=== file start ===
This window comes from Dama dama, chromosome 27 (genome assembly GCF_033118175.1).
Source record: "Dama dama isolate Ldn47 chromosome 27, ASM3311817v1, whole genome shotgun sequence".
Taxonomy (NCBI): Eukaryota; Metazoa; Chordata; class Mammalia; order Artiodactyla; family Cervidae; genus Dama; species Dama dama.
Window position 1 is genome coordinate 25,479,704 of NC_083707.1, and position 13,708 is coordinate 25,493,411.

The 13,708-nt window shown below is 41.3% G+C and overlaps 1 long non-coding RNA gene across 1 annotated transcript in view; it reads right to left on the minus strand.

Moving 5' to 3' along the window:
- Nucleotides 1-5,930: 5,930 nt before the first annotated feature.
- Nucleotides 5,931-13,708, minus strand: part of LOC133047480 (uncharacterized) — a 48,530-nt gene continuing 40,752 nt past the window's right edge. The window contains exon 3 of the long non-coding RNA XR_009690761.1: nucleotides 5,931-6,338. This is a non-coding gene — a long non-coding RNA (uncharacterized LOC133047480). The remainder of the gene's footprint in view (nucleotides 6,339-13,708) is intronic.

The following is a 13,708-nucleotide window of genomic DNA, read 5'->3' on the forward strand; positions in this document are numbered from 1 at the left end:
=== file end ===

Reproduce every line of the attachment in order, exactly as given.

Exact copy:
This window comes from Dama dama, chromosome 27 (genome assembly GCF_033118175.1).
Source record: "Dama dama isolate Ldn47 chromosome 27, ASM3311817v1, whole genome shotgun sequence".
Taxonomy (NCBI): Eukaryota; Metazoa; Chordata; class Mammalia; order Artiodactyla; family Cervidae; genus Dama; species Dama dama.
Window position 1 is genome coordinate 25,479,704 of NC_083707.1, and position 13,708 is coordinate 25,493,411.

The 13,708-nt window shown below is 41.3% G+C and overlaps 1 long non-coding RNA gene across 1 annotated transcript in view; it reads right to left on the minus strand.

Moving 5' to 3' along the window:
- Nucleotides 1-5,930: 5,930 nt before the first annotated feature.
- Nucleotides 5,931-13,708, minus strand: part of LOC133047480 (uncharacterized) — a 48,530-nt gene continuing 40,752 nt past the window's right edge. The window contains exon 3 of the long non-coding RNA XR_009690761.1: nucleotides 5,931-6,338. This is a non-coding gene — a long non-coding RNA (uncharacterized LOC133047480). The remainder of the gene's footprint in view (nucleotides 6,339-13,708) is intronic.

The following is a 13,708-nucleotide window of genomic DNA, read 5'->3' on the forward strand; positions in this document are numbered from 1 at the left end: